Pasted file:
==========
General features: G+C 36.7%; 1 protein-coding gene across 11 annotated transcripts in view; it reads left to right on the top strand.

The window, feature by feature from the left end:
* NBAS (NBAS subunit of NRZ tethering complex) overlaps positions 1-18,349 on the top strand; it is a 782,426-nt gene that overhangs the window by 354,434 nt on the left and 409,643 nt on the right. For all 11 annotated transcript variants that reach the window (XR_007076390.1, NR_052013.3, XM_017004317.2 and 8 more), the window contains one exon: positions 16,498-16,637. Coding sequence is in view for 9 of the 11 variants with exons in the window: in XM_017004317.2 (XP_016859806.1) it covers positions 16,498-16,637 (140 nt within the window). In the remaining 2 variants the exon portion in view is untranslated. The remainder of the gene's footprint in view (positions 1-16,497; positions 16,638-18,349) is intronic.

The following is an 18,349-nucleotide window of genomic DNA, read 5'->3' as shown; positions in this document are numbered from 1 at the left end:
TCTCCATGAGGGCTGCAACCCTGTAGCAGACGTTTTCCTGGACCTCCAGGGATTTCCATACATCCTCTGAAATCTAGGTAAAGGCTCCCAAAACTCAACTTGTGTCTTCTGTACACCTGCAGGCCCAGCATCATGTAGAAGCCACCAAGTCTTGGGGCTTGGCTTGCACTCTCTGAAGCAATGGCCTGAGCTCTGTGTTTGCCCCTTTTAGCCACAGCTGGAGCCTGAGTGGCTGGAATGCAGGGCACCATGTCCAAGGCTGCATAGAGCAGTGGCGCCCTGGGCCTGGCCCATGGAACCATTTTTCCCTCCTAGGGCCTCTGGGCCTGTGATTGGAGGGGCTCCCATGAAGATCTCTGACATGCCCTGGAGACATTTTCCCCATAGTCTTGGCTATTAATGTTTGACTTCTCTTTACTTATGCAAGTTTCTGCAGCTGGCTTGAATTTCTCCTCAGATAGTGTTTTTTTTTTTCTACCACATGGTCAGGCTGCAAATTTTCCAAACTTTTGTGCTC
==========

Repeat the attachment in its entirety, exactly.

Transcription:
General features: G+C 36.7%; 1 protein-coding gene across 11 annotated transcripts in view; it reads left to right on the top strand.

The window, feature by feature from the left end:
* NBAS (NBAS subunit of NRZ tethering complex) overlaps positions 1-18,349 on the top strand; it is a 782,426-nt gene that overhangs the window by 354,434 nt on the left and 409,643 nt on the right. For all 11 annotated transcript variants that reach the window (XR_007076390.1, NR_052013.3, XM_017004317.2 and 8 more), the window contains one exon: positions 16,498-16,637. Coding sequence is in view for 9 of the 11 variants with exons in the window: in XM_017004317.2 (XP_016859806.1) it covers positions 16,498-16,637 (140 nt within the window). In the remaining 2 variants the exon portion in view is untranslated. The remainder of the gene's footprint in view (positions 1-16,497; positions 16,638-18,349) is intronic.

The following is an 18,349-nucleotide window of genomic DNA, read 5'->3' as shown; positions in this document are numbered from 1 at the left end:
TCTCCATGAGGGCTGCAACCCTGTAGCAGACGTTTTCCTGGACCTCCAGGGATTTCCATACATCCTCTGAAATCTAGGTAAAGGCTCCCAAAACTCAACTTGTGTCTTCTGTACACCTGCAGGCCCAGCATCATGTAGAAGCCACCAAGTCTTGGGGCTTGGCTTGCACTCTCTGAAGCAATGGCCTGAGCTCTGTGTTTGCCCCTTTTAGCCACAGCTGGAGCCTGAGTGGCTGGAATGCAGGGCACCATGTCCAAGGCTGCATAGAGCAGTGGCGCCCTGGGCCTGGCCCATGGAACCATTTTTCCCTCCTAGGGCCTCTGGGCCTGTGATTGGAGGGGCTCCCATGAAGATCTCTGACATGCCCTGGAGACATTTTCCCCATAGTCTTGGCTATTAATGTTTGACTTCTCTTTACTTATGCAAGTTTCTGCAGCTGGCTTGAATTTCTCCTCAGATAGTGTTTTTTTTTTTCTACCACATGGTCAGGCTGCAAATTTTCCAAACTTTTGTGCTC